Early intervention provides services that support children from birth to age three who have, or are at risk for, a developmental delay or disability. Early intervention is highly effective at helping children learn new skills and overcome challenges.
When is a child eligible for early intervention services?
By law, parents and caregivers in California can request early intervention services if their child meets the following eligibility criteria:
Developmental delays: When an infant or toddler has a developmental delay of at least 33 percent in areas such as thinking, motor skills, speech or social development.
At risk for developmental delay or disability: When a child has experienced something that could result in a developmental delay, such as premature birth or birth trauma.
Developmental disability: The child has been diagnosed with a disability such as cerebral palsy, Down syndrome or autism, even if they are not showing any signs of delay.
What skills does early intervention focus on?
Children receive early intervention services to build skills in a variety of developmental areas targeting a child’s individual needs. Early intervention emphasizes five skill areas:
Physical: Crawling, sitting, walking, drawing
Cognitive: Thinking, learning or solving problems
Communication: Listening and understanding, talking
Self-help: Eating, dressing or using the toilet
Social/emotional: Sharing, playing with others
How to access early intervention
In California, any parent or guardian with a concern can request a screening for services through the Regional Center Early Start Intake and Family Resource Center. The regional center in your geographic area will evaluate the child to determine their eligibility for early intervention services. A referral from a professional is not needed.
The regional center in your geographic area will evaluate the child to determine their eligibility for early intervention services. A referral from a professional is not needed.
Within 45 days, the regional center will:
Assign a coordinator to facilitate an evaluation and assessment
Develop an Individual Family Service Plan (IFSP) if the child is eligible for services
Identify the services the child needs and refer you to some service provider/s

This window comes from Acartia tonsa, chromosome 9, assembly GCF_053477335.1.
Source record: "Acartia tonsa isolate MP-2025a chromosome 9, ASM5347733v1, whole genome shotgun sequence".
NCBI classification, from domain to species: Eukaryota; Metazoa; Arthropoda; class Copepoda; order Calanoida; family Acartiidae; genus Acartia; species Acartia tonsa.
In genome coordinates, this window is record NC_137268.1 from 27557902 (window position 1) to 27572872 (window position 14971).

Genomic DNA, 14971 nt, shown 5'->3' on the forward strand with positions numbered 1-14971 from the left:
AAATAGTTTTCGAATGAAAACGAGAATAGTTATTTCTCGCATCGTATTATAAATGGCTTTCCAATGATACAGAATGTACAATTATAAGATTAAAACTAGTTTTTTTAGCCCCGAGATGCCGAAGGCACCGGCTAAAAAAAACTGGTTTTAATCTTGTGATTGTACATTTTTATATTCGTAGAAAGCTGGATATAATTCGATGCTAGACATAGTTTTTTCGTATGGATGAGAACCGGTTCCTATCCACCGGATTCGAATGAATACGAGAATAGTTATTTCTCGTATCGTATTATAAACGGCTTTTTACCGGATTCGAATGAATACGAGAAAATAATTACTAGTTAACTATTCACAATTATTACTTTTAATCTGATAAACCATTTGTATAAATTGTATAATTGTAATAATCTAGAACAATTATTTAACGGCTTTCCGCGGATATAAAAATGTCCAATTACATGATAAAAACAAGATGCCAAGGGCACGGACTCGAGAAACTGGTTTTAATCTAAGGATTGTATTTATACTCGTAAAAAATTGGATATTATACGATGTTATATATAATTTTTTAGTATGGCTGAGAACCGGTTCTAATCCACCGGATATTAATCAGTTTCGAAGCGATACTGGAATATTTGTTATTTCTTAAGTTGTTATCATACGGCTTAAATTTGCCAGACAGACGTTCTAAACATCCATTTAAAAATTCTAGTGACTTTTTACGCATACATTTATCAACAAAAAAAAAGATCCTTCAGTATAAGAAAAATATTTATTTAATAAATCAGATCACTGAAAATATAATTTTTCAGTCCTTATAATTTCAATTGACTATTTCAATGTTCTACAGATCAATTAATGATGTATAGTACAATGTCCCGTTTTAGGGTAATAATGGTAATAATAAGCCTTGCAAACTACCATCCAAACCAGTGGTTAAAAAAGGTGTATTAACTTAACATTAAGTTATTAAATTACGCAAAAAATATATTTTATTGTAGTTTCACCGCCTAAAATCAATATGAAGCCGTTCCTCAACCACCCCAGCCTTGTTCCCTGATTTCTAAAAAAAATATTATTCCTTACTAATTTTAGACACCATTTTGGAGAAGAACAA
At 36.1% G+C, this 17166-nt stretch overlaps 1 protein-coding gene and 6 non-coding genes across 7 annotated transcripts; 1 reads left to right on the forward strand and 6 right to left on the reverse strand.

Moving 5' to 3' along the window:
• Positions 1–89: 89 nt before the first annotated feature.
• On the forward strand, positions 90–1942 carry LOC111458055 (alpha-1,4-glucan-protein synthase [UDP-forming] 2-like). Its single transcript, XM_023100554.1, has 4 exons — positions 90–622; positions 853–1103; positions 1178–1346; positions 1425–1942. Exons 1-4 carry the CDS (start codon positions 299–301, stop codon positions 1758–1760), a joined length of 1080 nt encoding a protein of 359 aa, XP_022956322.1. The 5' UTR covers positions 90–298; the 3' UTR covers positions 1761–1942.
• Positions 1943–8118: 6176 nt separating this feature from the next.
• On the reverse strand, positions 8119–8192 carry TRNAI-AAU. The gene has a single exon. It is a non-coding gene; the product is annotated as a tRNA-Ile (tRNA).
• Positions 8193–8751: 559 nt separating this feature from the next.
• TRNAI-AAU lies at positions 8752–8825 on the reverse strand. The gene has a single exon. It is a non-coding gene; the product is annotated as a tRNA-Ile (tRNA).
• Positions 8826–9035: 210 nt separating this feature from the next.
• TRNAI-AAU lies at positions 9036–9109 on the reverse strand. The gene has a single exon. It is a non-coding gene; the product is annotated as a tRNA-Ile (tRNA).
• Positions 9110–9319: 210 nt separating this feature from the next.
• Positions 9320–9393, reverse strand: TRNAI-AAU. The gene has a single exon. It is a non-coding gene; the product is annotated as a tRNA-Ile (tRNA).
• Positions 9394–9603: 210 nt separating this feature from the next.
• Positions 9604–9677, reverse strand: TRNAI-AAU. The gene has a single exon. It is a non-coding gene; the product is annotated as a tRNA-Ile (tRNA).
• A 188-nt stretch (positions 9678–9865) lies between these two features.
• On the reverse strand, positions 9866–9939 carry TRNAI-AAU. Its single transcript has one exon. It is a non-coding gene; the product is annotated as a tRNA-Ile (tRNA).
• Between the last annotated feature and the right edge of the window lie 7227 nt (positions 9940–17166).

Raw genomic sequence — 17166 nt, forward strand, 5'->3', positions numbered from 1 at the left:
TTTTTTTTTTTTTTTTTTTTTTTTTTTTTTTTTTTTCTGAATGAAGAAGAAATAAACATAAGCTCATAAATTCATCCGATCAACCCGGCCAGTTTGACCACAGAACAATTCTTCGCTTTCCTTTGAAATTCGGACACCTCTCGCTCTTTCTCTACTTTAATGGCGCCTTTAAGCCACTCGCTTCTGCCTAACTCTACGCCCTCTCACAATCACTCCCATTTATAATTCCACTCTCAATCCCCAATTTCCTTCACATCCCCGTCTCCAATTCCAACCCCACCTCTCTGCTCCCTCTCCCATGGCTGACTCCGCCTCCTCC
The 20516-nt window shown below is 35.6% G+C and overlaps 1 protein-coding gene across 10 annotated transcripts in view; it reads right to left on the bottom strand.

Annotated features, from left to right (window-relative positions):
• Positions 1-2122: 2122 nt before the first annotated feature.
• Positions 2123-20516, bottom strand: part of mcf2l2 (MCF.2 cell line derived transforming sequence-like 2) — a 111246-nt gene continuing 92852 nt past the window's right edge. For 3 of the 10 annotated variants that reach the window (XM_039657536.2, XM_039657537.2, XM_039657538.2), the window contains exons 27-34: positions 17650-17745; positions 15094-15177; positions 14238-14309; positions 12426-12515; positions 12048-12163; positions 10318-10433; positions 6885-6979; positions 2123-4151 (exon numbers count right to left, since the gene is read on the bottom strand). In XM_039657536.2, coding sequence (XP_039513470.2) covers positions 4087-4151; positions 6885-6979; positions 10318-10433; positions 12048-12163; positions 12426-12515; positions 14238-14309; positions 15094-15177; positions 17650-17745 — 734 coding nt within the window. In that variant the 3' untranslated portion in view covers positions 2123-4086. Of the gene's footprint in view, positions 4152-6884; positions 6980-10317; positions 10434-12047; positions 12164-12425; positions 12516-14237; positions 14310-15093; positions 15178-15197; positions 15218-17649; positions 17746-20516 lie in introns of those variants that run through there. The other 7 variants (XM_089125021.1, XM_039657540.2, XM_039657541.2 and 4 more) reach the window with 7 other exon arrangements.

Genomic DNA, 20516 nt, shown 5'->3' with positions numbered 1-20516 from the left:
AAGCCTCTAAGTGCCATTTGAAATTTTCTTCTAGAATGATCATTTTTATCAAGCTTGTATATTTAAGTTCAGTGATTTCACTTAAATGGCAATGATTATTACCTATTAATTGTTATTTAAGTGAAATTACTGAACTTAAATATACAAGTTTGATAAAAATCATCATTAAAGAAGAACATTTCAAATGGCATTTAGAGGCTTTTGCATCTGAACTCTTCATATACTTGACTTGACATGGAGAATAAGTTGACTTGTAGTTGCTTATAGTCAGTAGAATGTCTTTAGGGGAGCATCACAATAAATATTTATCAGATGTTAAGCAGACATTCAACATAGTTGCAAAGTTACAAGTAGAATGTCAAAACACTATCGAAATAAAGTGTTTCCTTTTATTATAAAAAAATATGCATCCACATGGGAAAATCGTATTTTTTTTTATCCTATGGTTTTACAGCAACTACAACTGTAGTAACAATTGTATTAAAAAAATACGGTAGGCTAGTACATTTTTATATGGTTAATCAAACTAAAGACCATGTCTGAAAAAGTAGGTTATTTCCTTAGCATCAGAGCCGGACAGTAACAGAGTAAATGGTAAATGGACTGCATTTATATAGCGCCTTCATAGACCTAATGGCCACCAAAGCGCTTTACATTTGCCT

What early intervention services are available to children?
The regional center or a child’s insurance should cover the early intervention services needed. There are a number of different services and service providers, including the UCLA Intervention Program. Depending on the child’s needs, he or she may receive the following:
Center-Based Program: A center-based program is a specialized therapeutic classroom or parent-and-me program where children learn, practice, and reinforce skills in a child-friendly, stimulating environment. Therapists and specialty trained staff support each child’s individual needs, as well as help parents navigate services, equipment, and transition to the school district at age 3.
Occupational therapy (OT): OT services help children learn through everyday experiences and interactions to improve daily living, such as drawing with a crayon and holding a fork. Some can also provide feeding therapy.
Physical therapy (PT): PT services help with gross motor skill development, such as learning to crawl, sit, or walk.
Hearing services: Audiology services can help determine if a child has a hearing impairment and identify necessary supports such as hearing aids.
Speech and language care: Speech-language therapy can help kids communicate and express their thoughts. It can also help them better understand what others are saying to them.
Vision care: Vision impairment can contribute to developmental delays. An evaluation may determine that a child needs vision support.
Equipment: Specialized seating, gait trainer/walkers, standers, communication devices, etc.
What is the UCLA Intervention Program?
The UCLA Intervention Program is an early intervention (birth-36 months) center-based program that offers a specialized therapeutic Toddler Classroom and parent-and-me Infant Program that promote each child’s growth in all developmental areas. The specially trained teachers and therapists use a play-based approach to help young children learn in a motivating and stimulating specialized environment. The program emphasizes what children can do, rather than what they cannot do and provides ongoing support and guidance to each family based on their child’s unique needs. Individual Physical and Occupational Therapy services are also available.
The focus areas for the UCLA Intervention Program include:
Creativity: Kids have fun through exploration and experimentation.
Cognition and language: Children practice communication, attention to task, and learn important concepts like body parts, shapes, or colors.